45. […] and Adventurer’s Vault are men. Over a third of images suffered from sexism, according to the same study.In response, Josh Fox has started a petition to ask: D&D should be for everyone, not just […]

  46. Will says:

    An interesting piece. I appreciate the attempt at objectivity, though I think in you efforts you sabotage yourself because the medium is to subjective to remove bias from. In trying to limit your bias you let it come through more.
    The unfortunate truth about the matter is that the demographic that is primarily marketed to is males 16-30, as they are the ones that have the biggest impact on the sales of these particular goods. Its not actually fair to even say that the sexism is towards women, as women aren’t the target of these, its actually sexist towards males age 16-30. this is simply what the artist and marketing teams believe will have the biggest influence with them.

  47. Kiyah says:

    I like this one. I can show it to all the people I know who don’t see a problem… However, I thought there was a bit of a gap in not including CoH/CoV in the traditional tripartite class structure. IIRC that game has tankers (fighters) a couple of melee dps (mainly rogue-style, though I suppose some of them would count as fighers) and a metric ton of spellcasters/psionics of various types. And from personal observation, there are a LOT of female Controllers, Healers and so on in art and they look just like Squishy Female Wizards from the fantasy set.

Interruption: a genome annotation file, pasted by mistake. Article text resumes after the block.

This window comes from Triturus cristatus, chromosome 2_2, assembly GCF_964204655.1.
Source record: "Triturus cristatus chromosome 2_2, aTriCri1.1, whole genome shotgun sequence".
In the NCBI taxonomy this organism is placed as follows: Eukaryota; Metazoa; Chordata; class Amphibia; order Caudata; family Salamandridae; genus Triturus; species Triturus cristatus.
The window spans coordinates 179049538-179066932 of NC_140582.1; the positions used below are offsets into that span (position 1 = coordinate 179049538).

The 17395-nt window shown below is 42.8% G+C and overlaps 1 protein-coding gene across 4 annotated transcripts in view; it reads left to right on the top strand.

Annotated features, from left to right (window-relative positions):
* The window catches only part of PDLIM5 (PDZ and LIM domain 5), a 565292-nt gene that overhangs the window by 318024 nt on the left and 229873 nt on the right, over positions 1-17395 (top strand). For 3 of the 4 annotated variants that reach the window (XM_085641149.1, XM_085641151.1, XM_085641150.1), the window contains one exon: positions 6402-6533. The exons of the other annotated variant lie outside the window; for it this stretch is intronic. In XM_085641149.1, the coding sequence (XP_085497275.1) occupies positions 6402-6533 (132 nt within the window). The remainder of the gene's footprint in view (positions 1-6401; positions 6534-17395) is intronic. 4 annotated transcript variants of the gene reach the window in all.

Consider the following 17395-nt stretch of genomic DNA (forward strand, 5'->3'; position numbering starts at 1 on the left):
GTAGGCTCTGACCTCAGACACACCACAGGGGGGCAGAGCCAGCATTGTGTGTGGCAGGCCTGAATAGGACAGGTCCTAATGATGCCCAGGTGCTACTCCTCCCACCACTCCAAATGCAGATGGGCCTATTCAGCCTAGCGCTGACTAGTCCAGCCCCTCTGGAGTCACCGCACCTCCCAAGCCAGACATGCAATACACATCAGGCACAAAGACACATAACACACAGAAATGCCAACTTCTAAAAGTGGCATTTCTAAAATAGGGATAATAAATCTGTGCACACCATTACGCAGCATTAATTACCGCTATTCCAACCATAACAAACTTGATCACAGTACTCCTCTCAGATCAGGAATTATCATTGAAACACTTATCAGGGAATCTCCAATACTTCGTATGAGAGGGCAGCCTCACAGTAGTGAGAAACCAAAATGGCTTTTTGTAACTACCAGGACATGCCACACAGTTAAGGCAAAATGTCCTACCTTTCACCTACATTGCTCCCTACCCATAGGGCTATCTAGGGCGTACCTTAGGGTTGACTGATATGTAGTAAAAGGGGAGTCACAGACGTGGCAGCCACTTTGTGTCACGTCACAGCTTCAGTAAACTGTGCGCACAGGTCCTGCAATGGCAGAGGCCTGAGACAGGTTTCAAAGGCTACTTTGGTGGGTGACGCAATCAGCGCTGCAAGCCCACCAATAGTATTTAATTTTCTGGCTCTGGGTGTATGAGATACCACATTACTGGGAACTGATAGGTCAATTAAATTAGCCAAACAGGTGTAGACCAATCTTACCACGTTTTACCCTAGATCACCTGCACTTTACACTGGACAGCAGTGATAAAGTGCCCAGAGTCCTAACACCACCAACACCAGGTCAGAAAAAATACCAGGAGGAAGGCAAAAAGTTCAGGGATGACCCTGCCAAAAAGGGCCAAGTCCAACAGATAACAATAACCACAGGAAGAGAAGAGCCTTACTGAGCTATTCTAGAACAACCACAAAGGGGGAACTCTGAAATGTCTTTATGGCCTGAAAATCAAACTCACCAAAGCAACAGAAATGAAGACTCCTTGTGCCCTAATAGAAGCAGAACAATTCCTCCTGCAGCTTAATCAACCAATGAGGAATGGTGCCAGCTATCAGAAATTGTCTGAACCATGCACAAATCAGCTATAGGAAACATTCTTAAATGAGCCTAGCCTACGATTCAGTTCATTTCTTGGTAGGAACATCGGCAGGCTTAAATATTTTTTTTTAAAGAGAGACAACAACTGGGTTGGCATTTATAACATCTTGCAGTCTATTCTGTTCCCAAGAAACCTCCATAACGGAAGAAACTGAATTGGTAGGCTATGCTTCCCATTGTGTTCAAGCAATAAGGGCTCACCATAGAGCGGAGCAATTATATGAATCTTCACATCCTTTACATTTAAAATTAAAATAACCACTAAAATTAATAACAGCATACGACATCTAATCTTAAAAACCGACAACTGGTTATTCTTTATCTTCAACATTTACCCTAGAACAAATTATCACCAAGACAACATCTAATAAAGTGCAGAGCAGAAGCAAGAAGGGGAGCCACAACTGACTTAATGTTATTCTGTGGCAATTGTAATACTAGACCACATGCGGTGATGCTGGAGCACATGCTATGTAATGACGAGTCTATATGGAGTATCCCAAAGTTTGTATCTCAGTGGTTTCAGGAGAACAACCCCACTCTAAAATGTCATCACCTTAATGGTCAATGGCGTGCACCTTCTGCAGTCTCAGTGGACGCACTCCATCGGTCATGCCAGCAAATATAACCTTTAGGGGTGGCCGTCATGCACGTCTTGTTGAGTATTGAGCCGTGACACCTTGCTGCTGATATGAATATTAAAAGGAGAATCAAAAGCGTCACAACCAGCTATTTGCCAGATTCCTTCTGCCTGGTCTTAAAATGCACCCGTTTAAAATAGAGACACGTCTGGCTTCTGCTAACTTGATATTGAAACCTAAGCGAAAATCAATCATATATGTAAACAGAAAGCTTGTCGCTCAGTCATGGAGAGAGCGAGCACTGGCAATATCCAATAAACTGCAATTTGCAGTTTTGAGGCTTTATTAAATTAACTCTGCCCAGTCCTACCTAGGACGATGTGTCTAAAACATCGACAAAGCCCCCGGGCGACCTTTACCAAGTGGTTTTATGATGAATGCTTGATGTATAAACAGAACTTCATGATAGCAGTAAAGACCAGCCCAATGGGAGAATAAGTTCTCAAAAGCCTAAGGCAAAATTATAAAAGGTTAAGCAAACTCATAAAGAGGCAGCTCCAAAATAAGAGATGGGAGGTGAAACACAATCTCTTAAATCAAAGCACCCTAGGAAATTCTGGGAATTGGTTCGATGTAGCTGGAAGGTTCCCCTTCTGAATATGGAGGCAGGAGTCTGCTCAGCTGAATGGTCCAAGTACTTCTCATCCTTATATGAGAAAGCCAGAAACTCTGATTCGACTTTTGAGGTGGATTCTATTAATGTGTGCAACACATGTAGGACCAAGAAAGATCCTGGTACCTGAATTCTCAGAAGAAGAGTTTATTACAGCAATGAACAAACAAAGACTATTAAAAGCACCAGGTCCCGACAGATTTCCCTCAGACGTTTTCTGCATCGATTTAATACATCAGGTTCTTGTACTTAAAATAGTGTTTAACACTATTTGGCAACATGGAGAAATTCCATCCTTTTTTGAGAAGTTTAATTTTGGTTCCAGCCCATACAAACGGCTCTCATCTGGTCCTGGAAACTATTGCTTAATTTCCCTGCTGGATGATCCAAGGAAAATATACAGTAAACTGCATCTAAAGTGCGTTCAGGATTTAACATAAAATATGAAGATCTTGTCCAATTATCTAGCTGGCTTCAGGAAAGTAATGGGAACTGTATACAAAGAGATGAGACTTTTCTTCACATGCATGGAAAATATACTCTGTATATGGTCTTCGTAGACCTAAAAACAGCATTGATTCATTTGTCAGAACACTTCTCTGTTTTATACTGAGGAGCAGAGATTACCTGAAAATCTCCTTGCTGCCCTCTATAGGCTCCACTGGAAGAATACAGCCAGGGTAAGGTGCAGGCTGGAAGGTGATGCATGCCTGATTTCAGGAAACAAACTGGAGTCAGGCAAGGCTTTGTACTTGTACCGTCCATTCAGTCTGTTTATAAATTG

48. Figleaf says:

    Excellent work…

    This being said, why don’t we just a game where all characters are androgynous / sexless? Does anybody actually want to play that in MMO or RPG?

    Or why not have all characters equally dressed in drab, loose fitting black cloaks, covering a black or dark gray robe from neckline to feet? And shades (no eyes). And masks (no mouth). And gloves (in case one of them wants to paint their nails).

    Or as above, with a choice of color: black, white, gray or blue.

    To make the matter plain and simple, and I find the entire topic tedious beyond measure.

    Why, then, come convention time, do many gals choose to wear provocative dress, including, but not limited to, chainmail bikinis?

    I will wager the majority of the crowd can be divided into 2 groups: 1) players plays same sex character because it would be cool to look that good, and 2) player plays opposite sex character because if you are going to watch your alter-ego on screen for hours, eye candy is good.

    Anyone who has always wanted to be Queen Victoria, or an absolutely fabulously powerful librarian in a burka?

    Just asking!

    • Paprika says:

      You’ve missed the point. This article isn’t about a problem with sexiness, but about commodification of the female body. Sexualization, if you will. *arches eyebrow, puffs pipe*